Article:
Pattern of Psychiatric Referrals in a Tertiary Care Teaching Hospital in Southern India 1689-1691
Dr. B.G. Hemanth Kumar,
â€śSowmyasreeâ€ť Nilaya, New Extension, Heggere, Tumkur-572107, Karnataka, India.
Phone: +91 9448526080, E-mail: firstname.lastname@example.org
Background: There is a dearth of studies which are related to consultation-liaison psychiatry in India. The psychiatric referral rates in India are very low, considering the higher rates of psychiatric morbidity in patients who attend various departments of a hospital. Studying the pattern of psychiatric referrals may pave the way for interventions to improve the current scenario.
Methods: The study population comprised of all the patients who were referred for psychiatric consultation from other departments (both in-patient and out-patient) of the hospital over a period of two years. Data which was related to socio-demographic profile, source of referral, reason for referral and the psychiatric diagnosis were recorded and analyzed by using descriptive statistical methods.
Results: A total of 520 patients were referred for psychiatric consultation, with a referral rate of 0.42%. A majority of the psychiatric referrals (59%) were from the department of medicine and the most common reason for referral was medically unexplained somatic complaints (23.1%), followed closely by anxiety (21%) and abnormal behaviour (13.1%). The most commonly diagnosed psychiatric disorders were neurotic, stress related and somatoform disorders (41.7%) followed by mood disorders (12.9%) and substance use disorders (12.7%).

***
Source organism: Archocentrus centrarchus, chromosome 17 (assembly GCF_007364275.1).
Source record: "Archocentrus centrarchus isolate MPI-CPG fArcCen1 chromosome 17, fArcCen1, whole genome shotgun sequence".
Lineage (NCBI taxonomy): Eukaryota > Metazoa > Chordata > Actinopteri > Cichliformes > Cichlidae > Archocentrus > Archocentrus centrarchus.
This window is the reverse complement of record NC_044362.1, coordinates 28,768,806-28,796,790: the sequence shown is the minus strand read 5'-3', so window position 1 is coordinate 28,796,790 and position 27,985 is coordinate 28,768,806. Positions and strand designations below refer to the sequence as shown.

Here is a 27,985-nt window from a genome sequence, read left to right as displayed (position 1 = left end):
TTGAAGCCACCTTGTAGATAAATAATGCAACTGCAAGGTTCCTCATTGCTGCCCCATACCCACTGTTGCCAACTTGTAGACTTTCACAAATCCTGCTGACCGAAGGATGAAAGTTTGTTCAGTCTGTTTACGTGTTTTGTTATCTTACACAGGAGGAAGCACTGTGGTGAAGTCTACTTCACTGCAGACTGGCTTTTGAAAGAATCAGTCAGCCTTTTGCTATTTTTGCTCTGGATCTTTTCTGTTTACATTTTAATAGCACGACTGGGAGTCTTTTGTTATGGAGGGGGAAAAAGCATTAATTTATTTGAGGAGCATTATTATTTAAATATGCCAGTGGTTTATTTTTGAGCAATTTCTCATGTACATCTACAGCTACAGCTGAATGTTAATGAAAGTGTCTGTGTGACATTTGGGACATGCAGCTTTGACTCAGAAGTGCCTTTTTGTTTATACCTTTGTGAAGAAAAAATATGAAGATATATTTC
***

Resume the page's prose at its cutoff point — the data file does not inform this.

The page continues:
Conclusion: There is a need to encourage multi-disciplinary interaction in the management of patients who attend general hospitals, so as to better identify the psychiatric morbidity. Further studies should focus on interventions that can improve referral rates through early recognition of the common psychiatric conditions, with particular emphasis on sensitizing the general physicians, who are the most common source of psychiatric referrals.